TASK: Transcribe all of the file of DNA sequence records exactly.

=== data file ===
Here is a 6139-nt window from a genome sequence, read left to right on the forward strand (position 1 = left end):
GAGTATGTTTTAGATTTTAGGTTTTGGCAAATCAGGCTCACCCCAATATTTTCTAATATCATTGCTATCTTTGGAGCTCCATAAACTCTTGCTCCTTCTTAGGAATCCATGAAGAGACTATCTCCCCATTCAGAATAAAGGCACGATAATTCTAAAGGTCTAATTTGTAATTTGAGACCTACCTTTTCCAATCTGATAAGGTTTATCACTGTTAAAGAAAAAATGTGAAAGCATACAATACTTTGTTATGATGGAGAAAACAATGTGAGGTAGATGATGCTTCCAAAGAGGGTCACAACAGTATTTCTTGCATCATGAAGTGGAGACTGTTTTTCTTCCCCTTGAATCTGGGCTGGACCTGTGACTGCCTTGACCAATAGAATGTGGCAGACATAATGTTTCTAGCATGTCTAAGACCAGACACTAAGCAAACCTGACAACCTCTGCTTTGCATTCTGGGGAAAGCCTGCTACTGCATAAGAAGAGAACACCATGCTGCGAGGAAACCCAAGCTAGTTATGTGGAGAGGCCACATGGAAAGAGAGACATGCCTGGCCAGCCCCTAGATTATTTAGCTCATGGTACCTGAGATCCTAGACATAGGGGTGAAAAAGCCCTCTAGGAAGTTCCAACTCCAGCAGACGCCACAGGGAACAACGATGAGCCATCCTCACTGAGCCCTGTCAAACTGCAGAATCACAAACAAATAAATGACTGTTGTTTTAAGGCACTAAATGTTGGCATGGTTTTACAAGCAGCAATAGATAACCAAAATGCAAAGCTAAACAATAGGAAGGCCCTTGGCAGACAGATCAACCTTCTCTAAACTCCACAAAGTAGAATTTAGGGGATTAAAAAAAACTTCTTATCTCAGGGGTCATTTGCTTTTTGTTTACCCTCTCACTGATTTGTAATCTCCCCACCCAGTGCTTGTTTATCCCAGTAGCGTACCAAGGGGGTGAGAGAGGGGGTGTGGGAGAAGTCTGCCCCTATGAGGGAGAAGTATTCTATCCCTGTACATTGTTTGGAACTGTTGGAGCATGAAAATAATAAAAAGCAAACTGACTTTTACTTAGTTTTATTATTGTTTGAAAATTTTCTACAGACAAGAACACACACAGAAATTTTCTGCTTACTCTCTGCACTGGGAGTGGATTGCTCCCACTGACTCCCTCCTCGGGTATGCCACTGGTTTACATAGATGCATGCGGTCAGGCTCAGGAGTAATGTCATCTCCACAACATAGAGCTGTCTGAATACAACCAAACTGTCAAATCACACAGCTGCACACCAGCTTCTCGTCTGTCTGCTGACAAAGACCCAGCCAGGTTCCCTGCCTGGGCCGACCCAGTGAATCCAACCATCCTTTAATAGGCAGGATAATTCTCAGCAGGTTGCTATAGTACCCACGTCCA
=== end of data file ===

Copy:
Here is a 6139-nt window from a genome sequence, read left to right on the forward strand (position 1 = left end):
GAGTATGTTTTAGATTTTAGGTTTTGGCAAATCAGGCTCACCCCAATATTTTCTAATATCATTGCTATCTTTGGAGCTCCATAAACTCTTGCTCCTTCTTAGGAATCCATGAAGAGACTATCTCCCCATTCAGAATAAAGGCACGATAATTCTAAAGGTCTAATTTGTAATTTGAGACCTACCTTTTCCAATCTGATAAGGTTTATCACTGTTAAAGAAAAAATGTGAAAGCATACAATACTTTGTTATGATGGAGAAAACAATGTGAGGTAGATGATGCTTCCAAAGAGGGTCACAACAGTATTTCTTGCATCATGAAGTGGAGACTGTTTTTCTTCCCCTTGAATCTGGGCTGGACCTGTGACTGCCTTGACCAATAGAATGTGGCAGACATAATGTTTCTAGCATGTCTAAGACCAGACACTAAGCAAACCTGACAACCTCTGCTTTGCATTCTGGGGAAAGCCTGCTACTGCATAAGAAGAGAACACCATGCTGCGAGGAAACCCAAGCTAGTTATGTGGAGAGGCCACATGGAAAGAGAGACATGCCTGGCCAGCCCCTAGATTATTTAGCTCATGGTACCTGAGATCCTAGACATAGGGGTGAAAAAGCCCTCTAGGAAGTTCCAACTCCAGCAGACGCCACAGGGAACAACGATGAGCCATCCTCACTGAGCCCTGTCAAACTGCAGAATCACAAACAAATAAATGACTGTTGTTTTAAGGCACTAAATGTTGGCATGGTTTTACAAGCAGCAATAGATAACCAAAATGCAAAGCTAAACAATAGGAAGGCCCTTGGCAGACAGATCAACCTTCTCTAAACTCCACAAAGTAGAATTTAGGGGATTAAAAAAAACTTCTTATCTCAGGGGTCATTTGCTTTTTGTTTACCCTCTCACTGATTTGTAATCTCCCCACCCAGTGCTTGTTTATCCCAGTAGCGTACCAAGGGGGTGAGAGAGGGGGTGTGGGAGAAGTCTGCCCCTATGAGGGAGAAGTATTCTATCCCTGTACATTGTTTGGAACTGTTGGAGCATGAAAATAATAAAAAGCAAACTGACTTTTACTTAGTTTTATTATTGTTTGAAAATTTTCTACAGACAAGAACACACACAGAAATTTTCTGCTTACTCTCTGCACTGGGAGTGGATTGCTCCCACTGACTCCCTCCTCGGGTATGCCACTGGTTTACATAGATGCATGCGGTCAGGCTCAGGAGTAATGTCATCTCCACAACATAGAGCTGTCTGAATACAACCAAACTGTCAAATCACACAGCTGCACACCAGCTTCTCGTCTGTCTGCTGACAAAGACCCAGCCAGGTTCCCTGCCTGGGCCGACCCAGTGAATCCAACCATCCTTTAATAGGCAGGATAATTCTCAGCAGGTTGCTATAGTACCCACGTCCA